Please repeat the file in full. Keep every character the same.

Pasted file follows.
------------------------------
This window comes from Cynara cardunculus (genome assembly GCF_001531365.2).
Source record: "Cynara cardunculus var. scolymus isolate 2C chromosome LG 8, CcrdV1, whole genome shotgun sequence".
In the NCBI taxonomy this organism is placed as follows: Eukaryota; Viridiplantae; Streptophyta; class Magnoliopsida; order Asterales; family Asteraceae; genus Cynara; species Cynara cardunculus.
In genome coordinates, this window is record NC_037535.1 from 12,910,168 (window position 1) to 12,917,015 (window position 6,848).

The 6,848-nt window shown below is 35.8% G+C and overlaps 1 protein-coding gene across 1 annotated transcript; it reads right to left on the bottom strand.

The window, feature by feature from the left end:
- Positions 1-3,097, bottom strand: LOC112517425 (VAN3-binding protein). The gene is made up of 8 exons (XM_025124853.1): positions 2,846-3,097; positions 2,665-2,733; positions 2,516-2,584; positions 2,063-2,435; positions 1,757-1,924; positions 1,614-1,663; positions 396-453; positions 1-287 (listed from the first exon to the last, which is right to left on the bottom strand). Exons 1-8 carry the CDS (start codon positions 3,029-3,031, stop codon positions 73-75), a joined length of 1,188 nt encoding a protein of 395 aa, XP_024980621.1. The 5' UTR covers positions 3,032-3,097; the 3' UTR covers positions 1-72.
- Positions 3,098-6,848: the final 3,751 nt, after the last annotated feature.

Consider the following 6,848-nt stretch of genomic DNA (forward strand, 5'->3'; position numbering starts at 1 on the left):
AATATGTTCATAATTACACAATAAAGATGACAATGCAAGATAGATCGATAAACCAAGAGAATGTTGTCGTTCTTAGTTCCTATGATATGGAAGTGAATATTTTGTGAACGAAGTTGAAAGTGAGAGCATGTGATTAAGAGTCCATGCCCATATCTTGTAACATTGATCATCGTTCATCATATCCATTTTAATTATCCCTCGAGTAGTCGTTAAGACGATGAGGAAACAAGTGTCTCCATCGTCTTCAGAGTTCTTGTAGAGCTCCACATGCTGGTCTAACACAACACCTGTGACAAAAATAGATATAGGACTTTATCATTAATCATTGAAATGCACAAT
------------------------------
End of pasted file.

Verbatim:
This window comes from Cynara cardunculus (genome assembly GCF_001531365.2).
Source record: "Cynara cardunculus var. scolymus isolate 2C chromosome LG 8, CcrdV1, whole genome shotgun sequence".
In the NCBI taxonomy this organism is placed as follows: Eukaryota; Viridiplantae; Streptophyta; class Magnoliopsida; order Asterales; family Asteraceae; genus Cynara; species Cynara cardunculus.
In genome coordinates, this window is record NC_037535.1 from 12,910,168 (window position 1) to 12,917,015 (window position 6,848).

The 6,848-nt window shown below is 35.8% G+C and overlaps 1 protein-coding gene across 1 annotated transcript; it reads right to left on the bottom strand.

The window, feature by feature from the left end:
- Positions 1-3,097, bottom strand: LOC112517425 (VAN3-binding protein). The gene is made up of 8 exons (XM_025124853.1): positions 2,846-3,097; positions 2,665-2,733; positions 2,516-2,584; positions 2,063-2,435; positions 1,757-1,924; positions 1,614-1,663; positions 396-453; positions 1-287 (listed from the first exon to the last, which is right to left on the bottom strand). Exons 1-8 carry the CDS (start codon positions 3,029-3,031, stop codon positions 73-75), a joined length of 1,188 nt encoding a protein of 395 aa, XP_024980621.1. The 5' UTR covers positions 3,032-3,097; the 3' UTR covers positions 1-72.
- Positions 3,098-6,848: the final 3,751 nt, after the last annotated feature.

Consider the following 6,848-nt stretch of genomic DNA (forward strand, 5'->3'; position numbering starts at 1 on the left):
AATATGTTCATAATTACACAATAAAGATGACAATGCAAGATAGATCGATAAACCAAGAGAATGTTGTCGTTCTTAGTTCCTATGATATGGAAGTGAATATTTTGTGAACGAAGTTGAAAGTGAGAGCATGTGATTAAGAGTCCATGCCCATATCTTGTAACATTGATCATCGTTCATCATATCCATTTTAATTATCCCTCGAGTAGTCGTTAAGACGATGAGGAAACAAGTGTCTCCATCGTCTTCAGAGTTCTTGTAGAGCTCCACATGCTGGTCTAACACAACACCTGTGACAAAAATAGATATAGGACTTTATCATTAATCATTGAAATGCACAAT